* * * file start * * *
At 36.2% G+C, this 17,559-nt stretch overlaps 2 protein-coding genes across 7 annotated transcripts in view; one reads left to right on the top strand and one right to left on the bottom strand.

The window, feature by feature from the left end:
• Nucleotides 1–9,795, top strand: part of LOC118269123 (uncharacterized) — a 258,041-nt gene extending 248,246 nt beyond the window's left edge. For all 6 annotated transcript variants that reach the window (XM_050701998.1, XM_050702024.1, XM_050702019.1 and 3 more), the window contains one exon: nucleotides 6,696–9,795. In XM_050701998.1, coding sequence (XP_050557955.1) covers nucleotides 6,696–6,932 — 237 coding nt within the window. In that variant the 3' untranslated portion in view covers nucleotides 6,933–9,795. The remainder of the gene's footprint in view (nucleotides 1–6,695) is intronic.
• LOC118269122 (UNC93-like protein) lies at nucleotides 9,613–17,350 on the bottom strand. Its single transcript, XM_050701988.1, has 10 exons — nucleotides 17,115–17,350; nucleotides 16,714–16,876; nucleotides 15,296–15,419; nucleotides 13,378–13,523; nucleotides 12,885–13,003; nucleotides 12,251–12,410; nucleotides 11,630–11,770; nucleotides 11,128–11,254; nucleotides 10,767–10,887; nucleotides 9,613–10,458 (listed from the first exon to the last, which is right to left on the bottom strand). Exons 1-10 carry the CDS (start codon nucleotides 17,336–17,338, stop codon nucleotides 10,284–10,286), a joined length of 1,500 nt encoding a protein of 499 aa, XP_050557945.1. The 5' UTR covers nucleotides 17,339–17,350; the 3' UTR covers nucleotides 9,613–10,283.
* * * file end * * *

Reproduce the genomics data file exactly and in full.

At 36.2% G+C, this 17,559-nt stretch overlaps 2 protein-coding genes across 7 annotated transcripts in view; one reads left to right on the top strand and one right to left on the bottom strand.

The window, feature by feature from the left end:
• Nucleotides 1–9,795, top strand: part of LOC118269123 (uncharacterized) — a 258,041-nt gene extending 248,246 nt beyond the window's left edge. For all 6 annotated transcript variants that reach the window (XM_050701998.1, XM_050702024.1, XM_050702019.1 and 3 more), the window contains one exon: nucleotides 6,696–9,795. In XM_050701998.1, coding sequence (XP_050557955.1) covers nucleotides 6,696–6,932 — 237 coding nt within the window. In that variant the 3' untranslated portion in view covers nucleotides 6,933–9,795. The remainder of the gene's footprint in view (nucleotides 1–6,695) is intronic.
• LOC118269122 (UNC93-like protein) lies at nucleotides 9,613–17,350 on the bottom strand. Its single transcript, XM_050701988.1, has 10 exons — nucleotides 17,115–17,350; nucleotides 16,714–16,876; nucleotides 15,296–15,419; nucleotides 13,378–13,523; nucleotides 12,885–13,003; nucleotides 12,251–12,410; nucleotides 11,630–11,770; nucleotides 11,128–11,254; nucleotides 10,767–10,887; nucleotides 9,613–10,458 (listed from the first exon to the last, which is right to left on the bottom strand). Exons 1-10 carry the CDS (start codon nucleotides 17,336–17,338, stop codon nucleotides 10,284–10,286), a joined length of 1,500 nt encoding a protein of 499 aa, XP_050557945.1. The 5' UTR covers nucleotides 17,339–17,350; the 3' UTR covers nucleotides 9,613–10,283.